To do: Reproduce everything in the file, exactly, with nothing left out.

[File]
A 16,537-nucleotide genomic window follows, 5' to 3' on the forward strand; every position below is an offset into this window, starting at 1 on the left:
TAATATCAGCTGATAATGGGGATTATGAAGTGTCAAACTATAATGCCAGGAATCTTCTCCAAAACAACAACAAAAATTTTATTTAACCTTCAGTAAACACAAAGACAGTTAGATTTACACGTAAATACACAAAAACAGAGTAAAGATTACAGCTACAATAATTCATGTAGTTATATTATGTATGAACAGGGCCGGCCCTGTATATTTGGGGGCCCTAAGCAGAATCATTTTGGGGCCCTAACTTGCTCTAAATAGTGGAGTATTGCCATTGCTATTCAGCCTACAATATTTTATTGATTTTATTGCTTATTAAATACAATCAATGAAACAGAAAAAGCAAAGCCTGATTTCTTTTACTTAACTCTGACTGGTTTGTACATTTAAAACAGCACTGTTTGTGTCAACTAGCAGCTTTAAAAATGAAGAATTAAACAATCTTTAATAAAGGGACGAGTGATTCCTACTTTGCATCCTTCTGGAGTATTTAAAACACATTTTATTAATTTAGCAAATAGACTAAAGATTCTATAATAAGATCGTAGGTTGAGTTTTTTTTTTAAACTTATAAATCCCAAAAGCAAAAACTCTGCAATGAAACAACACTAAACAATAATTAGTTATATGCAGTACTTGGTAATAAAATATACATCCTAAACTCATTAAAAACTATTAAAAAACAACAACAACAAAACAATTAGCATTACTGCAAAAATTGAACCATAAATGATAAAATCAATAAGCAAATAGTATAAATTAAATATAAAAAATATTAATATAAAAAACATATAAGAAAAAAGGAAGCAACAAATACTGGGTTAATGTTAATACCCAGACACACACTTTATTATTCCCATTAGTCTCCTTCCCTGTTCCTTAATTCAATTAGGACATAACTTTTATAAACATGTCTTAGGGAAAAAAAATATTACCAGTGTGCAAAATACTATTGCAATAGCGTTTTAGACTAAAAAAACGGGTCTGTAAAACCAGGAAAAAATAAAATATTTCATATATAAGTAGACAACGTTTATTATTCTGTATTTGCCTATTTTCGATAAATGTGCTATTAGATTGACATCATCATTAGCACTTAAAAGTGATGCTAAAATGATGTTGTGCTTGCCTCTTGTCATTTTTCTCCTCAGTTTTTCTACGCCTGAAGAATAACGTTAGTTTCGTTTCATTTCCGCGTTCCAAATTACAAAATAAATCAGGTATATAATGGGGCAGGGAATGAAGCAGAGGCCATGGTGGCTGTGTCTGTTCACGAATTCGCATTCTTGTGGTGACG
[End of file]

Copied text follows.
A 16,537-nucleotide genomic window follows, 5' to 3' on the forward strand; every position below is an offset into this window, starting at 1 on the left:
TAATATCAGCTGATAATGGGGATTATGAAGTGTCAAACTATAATGCCAGGAATCTTCTCCAAAACAACAACAAAAATTTTATTTAACCTTCAGTAAACACAAAGACAGTTAGATTTACACGTAAATACACAAAAACAGAGTAAAGATTACAGCTACAATAATTCATGTAGTTATATTATGTATGAACAGGGCCGGCCCTGTATATTTGGGGGCCCTAAGCAGAATCATTTTGGGGCCCTAACTTGCTCTAAATAGTGGAGTATTGCCATTGCTATTCAGCCTACAATATTTTATTGATTTTATTGCTTATTAAATACAATCAATGAAACAGAAAAAGCAAAGCCTGATTTCTTTTACTTAACTCTGACTGGTTTGTACATTTAAAACAGCACTGTTTGTGTCAACTAGCAGCTTTAAAAATGAAGAATTAAACAATCTTTAATAAAGGGACGAGTGATTCCTACTTTGCATCCTTCTGGAGTATTTAAAACACATTTTATTAATTTAGCAAATAGACTAAAGATTCTATAATAAGATCGTAGGTTGAGTTTTTTTTTTAAACTTATAAATCCCAAAAGCAAAAACTCTGCAATGAAACAACACTAAACAATAATTAGTTATATGCAGTACTTGGTAATAAAATATACATCCTAAACTCATTAAAAACTATTAAAAAACAACAACAACAAAACAATTAGCATTACTGCAAAAATTGAACCATAAATGATAAAATCAATAAGCAAATAGTATAAATTAAATATAAAAAATATTAATATAAAAAACATATAAGAAAAAAGGAAGCAACAAATACTGGGTTAATGTTAATACCCAGACACACACTTTATTATTCCCATTAGTCTCCTTCCCTGTTCCTTAATTCAATTAGGACATAACTTTTATAAACATGTCTTAGGGAAAAAAAATATTACCAGTGTGCAAAATACTATTGCAATAGCGTTTTAGACTAAAAAAACGGGTCTGTAAAACCAGGAAAAAATAAAATATTTCATATATAAGTAGACAACGTTTATTATTCTGTATTTGCCTATTTTCGATAAATGTGCTATTAGATTGACATCATCATTAGCACTTAAAAGTGATGCTAAAATGATGTTGTGCTTGCCTCTTGTCATTTTTCTCCTCAGTTTTTCTACGCCTGAAGAATAACGTTAGTTTCGTTTCATTTCCGCGTTCCAAATTACAAAATAAATCAGGTATATAATGGGGCAGGGAATGAAGCAGAGGCCATGGTGGCTGTGTCTGTTCACGAATTCGCATTCTTGTGGTGACG